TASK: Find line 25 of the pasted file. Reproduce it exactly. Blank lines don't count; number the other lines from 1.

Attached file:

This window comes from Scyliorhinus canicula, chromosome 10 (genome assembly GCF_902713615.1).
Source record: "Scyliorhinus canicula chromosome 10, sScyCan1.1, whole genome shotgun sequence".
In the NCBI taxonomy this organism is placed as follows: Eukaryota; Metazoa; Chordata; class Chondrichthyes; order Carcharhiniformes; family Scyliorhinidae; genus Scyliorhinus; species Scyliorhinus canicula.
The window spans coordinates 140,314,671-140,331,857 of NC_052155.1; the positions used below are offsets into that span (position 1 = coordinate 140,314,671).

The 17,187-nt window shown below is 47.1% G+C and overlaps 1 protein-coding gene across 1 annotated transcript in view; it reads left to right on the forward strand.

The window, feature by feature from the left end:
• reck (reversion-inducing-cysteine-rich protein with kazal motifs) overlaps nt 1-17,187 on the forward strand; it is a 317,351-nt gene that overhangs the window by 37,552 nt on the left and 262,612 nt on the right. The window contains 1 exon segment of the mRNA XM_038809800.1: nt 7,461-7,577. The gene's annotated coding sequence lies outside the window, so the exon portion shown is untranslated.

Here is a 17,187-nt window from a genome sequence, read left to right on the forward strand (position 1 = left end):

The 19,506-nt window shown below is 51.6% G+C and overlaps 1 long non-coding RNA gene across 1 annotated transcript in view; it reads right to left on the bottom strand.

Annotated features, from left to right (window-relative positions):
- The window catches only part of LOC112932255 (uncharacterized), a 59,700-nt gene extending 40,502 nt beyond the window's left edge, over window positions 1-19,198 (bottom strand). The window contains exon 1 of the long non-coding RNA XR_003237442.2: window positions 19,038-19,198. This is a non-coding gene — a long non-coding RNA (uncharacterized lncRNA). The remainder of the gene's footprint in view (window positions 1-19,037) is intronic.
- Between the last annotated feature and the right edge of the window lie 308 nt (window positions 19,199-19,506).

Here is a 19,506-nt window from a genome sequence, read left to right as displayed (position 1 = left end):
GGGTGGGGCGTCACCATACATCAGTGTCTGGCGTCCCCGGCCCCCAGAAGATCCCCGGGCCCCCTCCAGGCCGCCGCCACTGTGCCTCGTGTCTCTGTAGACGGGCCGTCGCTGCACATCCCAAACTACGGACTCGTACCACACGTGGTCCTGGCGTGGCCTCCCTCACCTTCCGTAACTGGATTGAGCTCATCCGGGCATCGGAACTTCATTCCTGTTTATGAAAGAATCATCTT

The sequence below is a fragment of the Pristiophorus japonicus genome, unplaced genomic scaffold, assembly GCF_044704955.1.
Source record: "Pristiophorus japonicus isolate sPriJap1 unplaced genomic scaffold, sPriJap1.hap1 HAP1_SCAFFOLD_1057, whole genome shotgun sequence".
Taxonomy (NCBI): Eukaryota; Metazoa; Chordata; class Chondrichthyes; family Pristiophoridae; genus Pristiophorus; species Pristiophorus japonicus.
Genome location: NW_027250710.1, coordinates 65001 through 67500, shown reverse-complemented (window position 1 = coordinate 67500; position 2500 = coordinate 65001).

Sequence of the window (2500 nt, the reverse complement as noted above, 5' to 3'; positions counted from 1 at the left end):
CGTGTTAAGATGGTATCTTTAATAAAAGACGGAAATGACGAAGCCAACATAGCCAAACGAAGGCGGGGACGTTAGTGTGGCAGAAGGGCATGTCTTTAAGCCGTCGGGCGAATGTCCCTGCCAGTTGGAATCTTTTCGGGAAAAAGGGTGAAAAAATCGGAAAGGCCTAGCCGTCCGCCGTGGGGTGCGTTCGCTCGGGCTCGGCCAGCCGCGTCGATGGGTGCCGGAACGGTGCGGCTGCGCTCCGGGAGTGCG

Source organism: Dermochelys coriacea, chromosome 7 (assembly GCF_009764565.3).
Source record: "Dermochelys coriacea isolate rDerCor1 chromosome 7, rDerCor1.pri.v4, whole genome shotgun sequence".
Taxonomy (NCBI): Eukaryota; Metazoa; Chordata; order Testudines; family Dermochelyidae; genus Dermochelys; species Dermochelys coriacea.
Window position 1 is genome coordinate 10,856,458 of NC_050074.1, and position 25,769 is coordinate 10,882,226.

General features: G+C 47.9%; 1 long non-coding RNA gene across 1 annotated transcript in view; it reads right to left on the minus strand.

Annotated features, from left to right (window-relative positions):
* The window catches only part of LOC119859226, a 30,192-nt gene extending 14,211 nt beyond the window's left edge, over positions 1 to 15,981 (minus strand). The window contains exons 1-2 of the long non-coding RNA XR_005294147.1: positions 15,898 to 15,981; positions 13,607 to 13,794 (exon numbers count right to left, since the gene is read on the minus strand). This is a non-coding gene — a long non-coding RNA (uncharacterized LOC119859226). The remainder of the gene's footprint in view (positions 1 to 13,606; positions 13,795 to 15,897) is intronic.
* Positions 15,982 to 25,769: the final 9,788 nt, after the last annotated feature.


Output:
General features: G+C 47.9%; 1 long non-coding RNA gene across 1 annotated transcript in view; it reads right to left on the minus strand.